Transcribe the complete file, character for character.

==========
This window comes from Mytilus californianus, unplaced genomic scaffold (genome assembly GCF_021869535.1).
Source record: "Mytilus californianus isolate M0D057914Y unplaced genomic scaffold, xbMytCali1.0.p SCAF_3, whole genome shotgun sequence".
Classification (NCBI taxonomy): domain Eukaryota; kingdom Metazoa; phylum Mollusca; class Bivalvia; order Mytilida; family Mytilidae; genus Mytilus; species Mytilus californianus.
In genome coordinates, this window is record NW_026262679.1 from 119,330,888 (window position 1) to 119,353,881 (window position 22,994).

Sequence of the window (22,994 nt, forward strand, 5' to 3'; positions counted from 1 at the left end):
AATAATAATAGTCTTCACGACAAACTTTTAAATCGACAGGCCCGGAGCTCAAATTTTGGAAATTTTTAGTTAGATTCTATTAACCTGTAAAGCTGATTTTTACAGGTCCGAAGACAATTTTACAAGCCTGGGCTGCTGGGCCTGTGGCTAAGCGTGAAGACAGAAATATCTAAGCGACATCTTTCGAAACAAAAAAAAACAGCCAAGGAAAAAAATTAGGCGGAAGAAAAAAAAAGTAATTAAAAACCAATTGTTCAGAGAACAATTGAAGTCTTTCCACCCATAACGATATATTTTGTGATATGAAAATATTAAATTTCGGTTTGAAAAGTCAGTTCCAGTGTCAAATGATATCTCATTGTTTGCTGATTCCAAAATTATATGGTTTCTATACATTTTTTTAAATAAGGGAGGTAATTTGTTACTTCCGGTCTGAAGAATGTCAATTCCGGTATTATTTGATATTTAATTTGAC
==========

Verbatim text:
This window comes from Mytilus californianus, unplaced genomic scaffold (genome assembly GCF_021869535.1).
Source record: "Mytilus californianus isolate M0D057914Y unplaced genomic scaffold, xbMytCali1.0.p SCAF_3, whole genome shotgun sequence".
Classification (NCBI taxonomy): domain Eukaryota; kingdom Metazoa; phylum Mollusca; class Bivalvia; order Mytilida; family Mytilidae; genus Mytilus; species Mytilus californianus.
In genome coordinates, this window is record NW_026262679.1 from 119,330,888 (window position 1) to 119,353,881 (window position 22,994).

Sequence of the window (22,994 nt, forward strand, 5' to 3'; positions counted from 1 at the left end):
AATAATAATAGTCTTCACGACAAACTTTTAAATCGACAGGCCCGGAGCTCAAATTTTGGAAATTTTTAGTTAGATTCTATTAACCTGTAAAGCTGATTTTTACAGGTCCGAAGACAATTTTACAAGCCTGGGCTGCTGGGCCTGTGGCTAAGCGTGAAGACAGAAATATCTAAGCGACATCTTTCGAAACAAAAAAAAACAGCCAAGGAAAAAAATTAGGCGGAAGAAAAAAAAAGTAATTAAAAACCAATTGTTCAGAGAACAATTGAAGTCTTTCCACCCATAACGATATATTTTGTGATATGAAAATATTAAATTTCGGTTTGAAAAGTCAGTTCCAGTGTCAAATGATATCTCATTGTTTGCTGATTCCAAAATTATATGGTTTCTATACATTTTTTTAAATAAGGGAGGTAATTTGTTACTTCCGGTCTGAAGAATGTCAATTCCGGTATTATTTGATATTTAATTTGAC